She is also a certified eBay instructor and together with her husband owns three car wash locations, two coin laundromats, a couple commercial rentals, and several residential rentals. While maintaining all of the financials for those companies, she is also active with the Mid-Atlantic Car Wash Association and is set to become the first female president in May 2014.
Heather is an ordained elder of the Woodstock Presbyterian Church. She has volunteered her time and expertise to organize Santa Claus Is Coming to Town in Mt. Jackson, helps with the Autumnfest in Woodstock, and has assisted with the Strasburg Mayfest for over twelve years.
Heather has not strayed far from her childhood home. A Shenandoah County native, she grew up in Maurertown and married her childhood sweetheart, the boy down the street. Heather and Mike and Cookie, their Cockapoo, live in Woodstock. Cookie, who by the way has a blog (http://cookiethecockapoo.blogspot.com), doesn’t know it, but Heather has plans for her to earn a therapy badge and certification to be qualified to visit elderly folks in their homes.
Maybe Cookie will become the star of a new Heather Ashley children’s book that will be published. Not that Heather needs to add any more credits to her resume, but it would be a dream come true for this teacher, author, business woman, church leader, and community volunteer.
Cookie asks on her blog: Did you ever have a
butterfly on your nose?
Heather is interested in forming “a tiny writing group with no high expectations, just motivation. Mainly via email but who knows, we might get together!” Anyone interested may contact Heather via email:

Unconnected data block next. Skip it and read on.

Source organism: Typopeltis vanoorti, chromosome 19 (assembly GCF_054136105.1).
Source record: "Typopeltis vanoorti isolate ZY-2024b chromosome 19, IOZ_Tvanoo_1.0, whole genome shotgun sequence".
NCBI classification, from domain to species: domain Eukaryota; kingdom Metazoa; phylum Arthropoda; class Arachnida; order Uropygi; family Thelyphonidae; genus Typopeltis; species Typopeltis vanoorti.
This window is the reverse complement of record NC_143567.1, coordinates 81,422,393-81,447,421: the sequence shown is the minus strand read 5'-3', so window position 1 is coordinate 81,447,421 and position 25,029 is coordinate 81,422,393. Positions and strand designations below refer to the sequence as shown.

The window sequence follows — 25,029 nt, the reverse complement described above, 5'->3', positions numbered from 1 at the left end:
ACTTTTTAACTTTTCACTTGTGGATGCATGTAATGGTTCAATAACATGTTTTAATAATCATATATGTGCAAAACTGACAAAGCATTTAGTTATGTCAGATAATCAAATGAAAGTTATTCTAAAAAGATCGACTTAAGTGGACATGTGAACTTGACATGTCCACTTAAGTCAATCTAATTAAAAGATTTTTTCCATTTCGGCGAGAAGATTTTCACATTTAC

According to Policy GBA/JFHA, the Shenandoah County Public Schools prohibits sexual harassment and harassment based on sex, gender, race, color, national origin, disability, religion, ancestry, age, marital status, genetic information, or any other characteristic protected by law.
Any student or school personnel who believes he or she has been the victim of or has witnessed sexual harassment or harassment by a student, school personnel or a third party should report the alleged incident to one of the compliance officers or to any school personnel
The following persons have been designated as the contacts regarding compliance issues associated with this sexual harassment and harassment policy:
Ms. Evelyn Linaburg, Assistant Superintendent, (540) 459-6701
Dr. Mark A Johnston, Director of Human Resources, (540) 459-6714
Shenandoah County School Board Office, 600 N. Main St., Suite 200,
Woodstock, Virginia 22664